Nosemonkey's EUtopia

In search of a European identity

The EU’s Caucasion lessons

So, despite the apparent truce following Moscow’s insanely over-the-top response to Georgia’s silly South Ossetian venture, it sounds like Russia’s still “peacekeeping” in Georgian territory. This is otherwise known as “invading a sovereign nation just for the hell of it”.

Here’s a handy solution to all our problems: Georgia – stop playing the victim, you brought it on yourself; Russia – stop acting like a dick.

Meanwhile, the possibility of a common EU foreign policy becomes more remote by the hour. Which idiot was it who thought that an EU Foreign Minister and diplomatic service was a good idea again? If we can’t agree among ourselves, how the hell are we going to convince other world powers?

Eastern Europe used to be the Soviet Union’s buffer zone against the West; it’s now become the West’s buffer-zone against Russia. Unsurprisingly, those countries that make up said buffer-zone aren’t best pleased – especially when they see so little constructive action from the West when a country they consider one of their own is being bullied by the Russians. Because now the ex-Warsaw Pact EU member states are firmly supporting Georgia while many Western European states, keen not to piss off Moscow, are treading more carefully. The fault-lines within the EU – that have been there ever since 2004’s expansion thanks to the continued failure to come up with new post-enlargement rules and regulations – are becoming painfully apparent.

I’ve long been saying that EU relations with Russia are one of the Union’s most pressing concerns. They seem to be becoming more so. If the EU can’t agree a solution to this – or at least a unified approach – then the potential for disaster is immense. Russia will be pissed off. Georgia will be pissed off. The former Warsaw Pact EU member states will be pissed off. Europe’s only non-Russian energy supply route will be jeopardised. And the EU’s impotence on the world stage will be painfully apparent to all.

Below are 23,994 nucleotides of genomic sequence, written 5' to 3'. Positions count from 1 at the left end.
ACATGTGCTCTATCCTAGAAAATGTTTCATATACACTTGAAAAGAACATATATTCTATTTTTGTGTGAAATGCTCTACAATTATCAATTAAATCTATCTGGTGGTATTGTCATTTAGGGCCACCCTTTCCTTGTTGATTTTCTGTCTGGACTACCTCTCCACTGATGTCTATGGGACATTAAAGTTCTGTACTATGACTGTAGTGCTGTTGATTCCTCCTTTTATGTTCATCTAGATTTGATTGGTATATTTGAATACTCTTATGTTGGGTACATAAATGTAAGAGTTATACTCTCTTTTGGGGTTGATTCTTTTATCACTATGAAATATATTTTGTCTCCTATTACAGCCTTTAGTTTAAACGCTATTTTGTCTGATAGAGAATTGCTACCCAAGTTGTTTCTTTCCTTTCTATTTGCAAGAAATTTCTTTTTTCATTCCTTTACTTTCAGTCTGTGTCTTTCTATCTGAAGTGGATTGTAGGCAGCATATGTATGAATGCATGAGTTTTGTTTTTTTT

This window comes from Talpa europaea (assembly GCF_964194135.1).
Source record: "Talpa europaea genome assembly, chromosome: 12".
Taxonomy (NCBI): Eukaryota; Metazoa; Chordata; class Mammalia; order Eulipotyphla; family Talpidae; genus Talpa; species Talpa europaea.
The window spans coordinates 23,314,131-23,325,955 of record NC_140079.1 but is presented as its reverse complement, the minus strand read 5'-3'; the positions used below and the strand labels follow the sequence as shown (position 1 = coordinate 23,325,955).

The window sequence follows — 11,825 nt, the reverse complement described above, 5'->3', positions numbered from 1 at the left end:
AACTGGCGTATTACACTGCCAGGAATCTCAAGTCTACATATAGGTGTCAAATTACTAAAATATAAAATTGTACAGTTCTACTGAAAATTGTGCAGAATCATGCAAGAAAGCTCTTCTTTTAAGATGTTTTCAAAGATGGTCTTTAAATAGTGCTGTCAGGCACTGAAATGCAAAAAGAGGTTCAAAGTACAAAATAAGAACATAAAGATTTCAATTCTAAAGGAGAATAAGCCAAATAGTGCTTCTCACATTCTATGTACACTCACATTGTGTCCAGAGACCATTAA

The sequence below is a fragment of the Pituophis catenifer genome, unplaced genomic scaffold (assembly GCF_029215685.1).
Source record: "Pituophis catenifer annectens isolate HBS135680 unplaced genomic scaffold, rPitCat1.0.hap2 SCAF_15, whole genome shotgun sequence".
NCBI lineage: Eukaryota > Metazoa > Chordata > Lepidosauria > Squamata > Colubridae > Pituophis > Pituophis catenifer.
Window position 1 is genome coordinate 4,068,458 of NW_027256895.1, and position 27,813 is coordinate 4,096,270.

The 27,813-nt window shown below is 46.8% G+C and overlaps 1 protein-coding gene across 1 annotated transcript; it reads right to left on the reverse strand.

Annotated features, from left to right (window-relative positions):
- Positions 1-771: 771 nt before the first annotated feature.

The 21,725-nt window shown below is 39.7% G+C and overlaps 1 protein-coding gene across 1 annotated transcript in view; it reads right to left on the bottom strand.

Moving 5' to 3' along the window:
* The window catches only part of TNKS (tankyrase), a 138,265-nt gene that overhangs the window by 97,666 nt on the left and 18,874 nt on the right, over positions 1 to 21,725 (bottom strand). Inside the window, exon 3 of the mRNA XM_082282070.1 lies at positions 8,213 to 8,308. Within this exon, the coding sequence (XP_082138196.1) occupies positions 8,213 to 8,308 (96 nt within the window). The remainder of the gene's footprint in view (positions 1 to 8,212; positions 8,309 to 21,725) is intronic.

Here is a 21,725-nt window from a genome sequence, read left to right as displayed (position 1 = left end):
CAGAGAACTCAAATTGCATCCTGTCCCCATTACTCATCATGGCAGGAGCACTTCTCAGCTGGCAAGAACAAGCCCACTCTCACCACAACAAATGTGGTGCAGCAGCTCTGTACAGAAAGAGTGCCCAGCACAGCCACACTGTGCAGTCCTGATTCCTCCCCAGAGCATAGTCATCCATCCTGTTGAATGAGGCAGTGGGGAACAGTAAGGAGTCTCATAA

And, while the EU dithers on the sidelines, the people of Georgia and South Ossetia are still hiding from tanks, ducking from jets, and picking through the rubble to recover their shattered belongings and their dead. A situation that requires quick action has been allowed to continue unchecked in part thanks to the wasted time of trying to find a common European solution. Nice one, guys.

This is why the EU needs to decide – collectively and decisively – what it is for. Episodes like this one – following so closely on the heels of the disunited front put up over Kosovo’s independence – show that one thing the EU is definitely not for is collective foreign diplomacy. So let’s give up on the idea already. It’s getting embarrassing.

Update: Yup. This pretty much sums it up:

“at every level, Europe appears to be in the thick of events, doing its best to stop the bloodshed. But, on closer inspection, this is the traditional sort of European activity: grand proposals, the clocking of plenty of frequent flyer air miles, yet little of substance.”